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Drug trafficking in Colombia undermines the foundations of Indigenous autonomy

BY MARCELA VELASCO FOR DEBATES INDÍGENAS

Drug trafficking penetrates Indigenous communities, persecuting their leaders, and co-opting the youngest members. Through violence, illegal armed groups increase the illegal cultivation of coca leaf, marijuana, and poppy. The damage to the social fabric undermines sustainable development, harmonious living, and the culture of solidarity. While illegality maximizes profits and creates incentives for drug trafficking, the government does not respect political agreements that could favor the fulfillment of Indigenous rights.

For many years, Colombia's Indigenous peoples confronted the phenomenon of drug trafficking by exercising a certain level of territorial control that allowed them to shield their territories and economies from the most pernicious effects of this scourge. However, the illegal drug business is gaining strength through increased violence. The persecution and assassination of leaders who oppose illicit activities is a clear strategy to penetrate and co-opt local institutions and Indigenous leadership.

Alarmingly, drug trafficking presents itself with promises of profits never seen before in these communities, which are mired in poverty and in many cases unconfident of their own ability to meet their economic needs. The advance of this economy is a serious affront to the social fabric that underpins Indigenous governance and undermines the foundations of sustainable development based on the essential values of forest and water conservation. Drug trafficking destroys the harmony of communities and their territories.

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Family garden with medicinal herbs in the Ríos Valle and Boroboro Resguardo. Photo: Jenzerá

Why is drug trafficking growing?

Several factors have intensified the impact of drug trafficking. First, the repressive nature of global drug policy means, in practice, that illicit substances become immensely lucrative. Thus, maximizing profits creates incentives for illegal armed groups to control, through violence, the territories where coca, marijuana or poppy are produced. This is compounded by the persecution of social leaders who defend the resources and livelihoods of their communities.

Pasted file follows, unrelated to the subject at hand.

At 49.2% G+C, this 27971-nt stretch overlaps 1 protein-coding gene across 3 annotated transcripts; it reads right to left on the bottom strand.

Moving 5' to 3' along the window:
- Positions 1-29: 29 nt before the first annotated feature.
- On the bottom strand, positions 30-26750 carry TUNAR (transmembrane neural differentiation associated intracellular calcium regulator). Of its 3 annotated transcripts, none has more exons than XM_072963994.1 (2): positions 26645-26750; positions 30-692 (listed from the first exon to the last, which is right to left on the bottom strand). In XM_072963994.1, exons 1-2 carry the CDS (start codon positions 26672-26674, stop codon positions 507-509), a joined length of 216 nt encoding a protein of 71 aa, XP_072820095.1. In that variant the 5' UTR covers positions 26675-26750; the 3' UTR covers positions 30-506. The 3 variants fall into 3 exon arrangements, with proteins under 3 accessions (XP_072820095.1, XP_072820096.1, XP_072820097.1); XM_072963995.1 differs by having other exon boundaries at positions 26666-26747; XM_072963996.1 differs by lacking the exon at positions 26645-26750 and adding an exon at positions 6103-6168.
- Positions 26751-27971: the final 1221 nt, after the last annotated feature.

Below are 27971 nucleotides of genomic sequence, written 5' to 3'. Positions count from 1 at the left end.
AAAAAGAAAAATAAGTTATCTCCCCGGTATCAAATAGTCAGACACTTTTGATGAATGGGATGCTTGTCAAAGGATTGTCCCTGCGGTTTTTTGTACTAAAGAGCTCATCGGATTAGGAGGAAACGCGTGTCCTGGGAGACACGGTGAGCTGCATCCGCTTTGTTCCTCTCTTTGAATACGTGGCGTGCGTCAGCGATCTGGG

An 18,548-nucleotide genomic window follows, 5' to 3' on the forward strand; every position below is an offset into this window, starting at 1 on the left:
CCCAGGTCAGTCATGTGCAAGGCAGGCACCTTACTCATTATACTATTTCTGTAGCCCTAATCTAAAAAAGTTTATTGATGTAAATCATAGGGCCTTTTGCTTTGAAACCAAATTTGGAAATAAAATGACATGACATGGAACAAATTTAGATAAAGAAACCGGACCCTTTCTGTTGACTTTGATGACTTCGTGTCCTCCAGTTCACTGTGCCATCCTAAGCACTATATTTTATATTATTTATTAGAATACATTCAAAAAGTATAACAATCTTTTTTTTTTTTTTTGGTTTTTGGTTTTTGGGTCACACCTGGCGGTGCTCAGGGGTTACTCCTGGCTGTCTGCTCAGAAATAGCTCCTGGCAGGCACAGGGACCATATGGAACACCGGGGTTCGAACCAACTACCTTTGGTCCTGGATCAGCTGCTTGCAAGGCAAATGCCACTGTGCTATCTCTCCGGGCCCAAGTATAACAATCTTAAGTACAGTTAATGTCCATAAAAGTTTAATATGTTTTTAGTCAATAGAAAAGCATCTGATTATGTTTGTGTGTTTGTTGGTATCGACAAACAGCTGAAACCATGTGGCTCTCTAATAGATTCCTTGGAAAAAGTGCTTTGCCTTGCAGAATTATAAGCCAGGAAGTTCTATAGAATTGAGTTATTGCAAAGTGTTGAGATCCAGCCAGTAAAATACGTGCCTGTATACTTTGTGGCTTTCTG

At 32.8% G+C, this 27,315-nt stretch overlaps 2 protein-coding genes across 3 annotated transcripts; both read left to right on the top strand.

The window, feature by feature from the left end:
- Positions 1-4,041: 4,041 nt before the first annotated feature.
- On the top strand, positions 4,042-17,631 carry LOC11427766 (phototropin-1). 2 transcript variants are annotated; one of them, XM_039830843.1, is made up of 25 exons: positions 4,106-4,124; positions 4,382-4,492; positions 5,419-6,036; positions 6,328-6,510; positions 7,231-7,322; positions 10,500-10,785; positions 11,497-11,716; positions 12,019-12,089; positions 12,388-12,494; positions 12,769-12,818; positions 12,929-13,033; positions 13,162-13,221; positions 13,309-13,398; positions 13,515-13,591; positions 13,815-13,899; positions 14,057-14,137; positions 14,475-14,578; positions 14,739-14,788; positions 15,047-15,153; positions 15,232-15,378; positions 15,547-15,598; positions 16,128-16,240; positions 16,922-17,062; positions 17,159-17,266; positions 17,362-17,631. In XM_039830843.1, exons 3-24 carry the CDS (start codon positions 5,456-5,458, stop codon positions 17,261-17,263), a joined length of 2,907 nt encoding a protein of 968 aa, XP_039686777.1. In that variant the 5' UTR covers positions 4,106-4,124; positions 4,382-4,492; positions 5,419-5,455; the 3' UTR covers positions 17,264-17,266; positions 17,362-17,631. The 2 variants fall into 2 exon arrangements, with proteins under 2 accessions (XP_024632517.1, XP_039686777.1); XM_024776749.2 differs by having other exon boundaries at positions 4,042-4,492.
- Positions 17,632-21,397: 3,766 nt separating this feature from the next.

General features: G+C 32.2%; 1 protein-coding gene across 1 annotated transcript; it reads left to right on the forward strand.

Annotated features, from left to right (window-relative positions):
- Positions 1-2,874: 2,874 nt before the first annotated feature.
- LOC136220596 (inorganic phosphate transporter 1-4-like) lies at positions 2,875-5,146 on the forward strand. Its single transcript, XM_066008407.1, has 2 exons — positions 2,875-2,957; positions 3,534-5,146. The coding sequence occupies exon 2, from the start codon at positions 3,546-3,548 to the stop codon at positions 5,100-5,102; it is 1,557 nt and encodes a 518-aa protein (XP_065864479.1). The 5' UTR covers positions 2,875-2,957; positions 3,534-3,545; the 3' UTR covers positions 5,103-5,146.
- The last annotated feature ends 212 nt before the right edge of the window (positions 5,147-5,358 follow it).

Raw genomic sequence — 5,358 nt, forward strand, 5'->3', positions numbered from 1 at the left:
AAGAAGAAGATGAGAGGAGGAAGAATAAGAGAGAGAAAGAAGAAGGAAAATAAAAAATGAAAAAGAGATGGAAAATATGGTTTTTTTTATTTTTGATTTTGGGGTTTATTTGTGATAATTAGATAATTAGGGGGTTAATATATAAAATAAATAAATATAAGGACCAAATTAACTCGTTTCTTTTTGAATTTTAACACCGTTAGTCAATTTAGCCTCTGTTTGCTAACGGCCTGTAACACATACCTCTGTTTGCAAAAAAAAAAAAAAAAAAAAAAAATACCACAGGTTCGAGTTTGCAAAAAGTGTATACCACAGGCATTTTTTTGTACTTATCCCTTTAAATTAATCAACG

Second, the characteristics of the illegal drug business in Colombia and globally have changed. Today it is made up of dissidents of the Revolutionary Armed Forces of Colombia (FARC), self-defense groups, and drug cartels that are much more fragmented and able to withstand the impact of enemy cartels and government repression. The signing of the Final Peace Agreement in 2016 also changed local power dynamics: the withdrawal of the FARC allowed the entry of illegal groups that began to exert political and economic control in strategic locations to traffic drugs, weapons, and lootable minerals.

Finally, the Colombian government has not regulated all the provisions in the Constitution related to Indigenous rights and tends to stall the implementation of important political agreements, such as the Indigenous Territorial Entities, the mandates of the Constitutional Court (Auto 004 of 2009), or the ethnic chapter of the Final Agreement. This lack of political will has prevented Indigenous peoples from empowering themselves as authorities in their territories unless they insist on contentious strategies of territorial control.

In short, Indigenous peoples have not been fully incorporated either politically or economically into the Colombian state. Given their weaknesses in local governance and the violent pressure from illegal groups, some members of the communities find themselves in a situation of vulnerability that facilitates co-optation by cartels and illegal armed groups. This situation poses a greater risk for young people.

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Emberá women from the Ríos Valle and Boroboro Resguardo. Photo: Jenzerá

Drug trafficking in numbers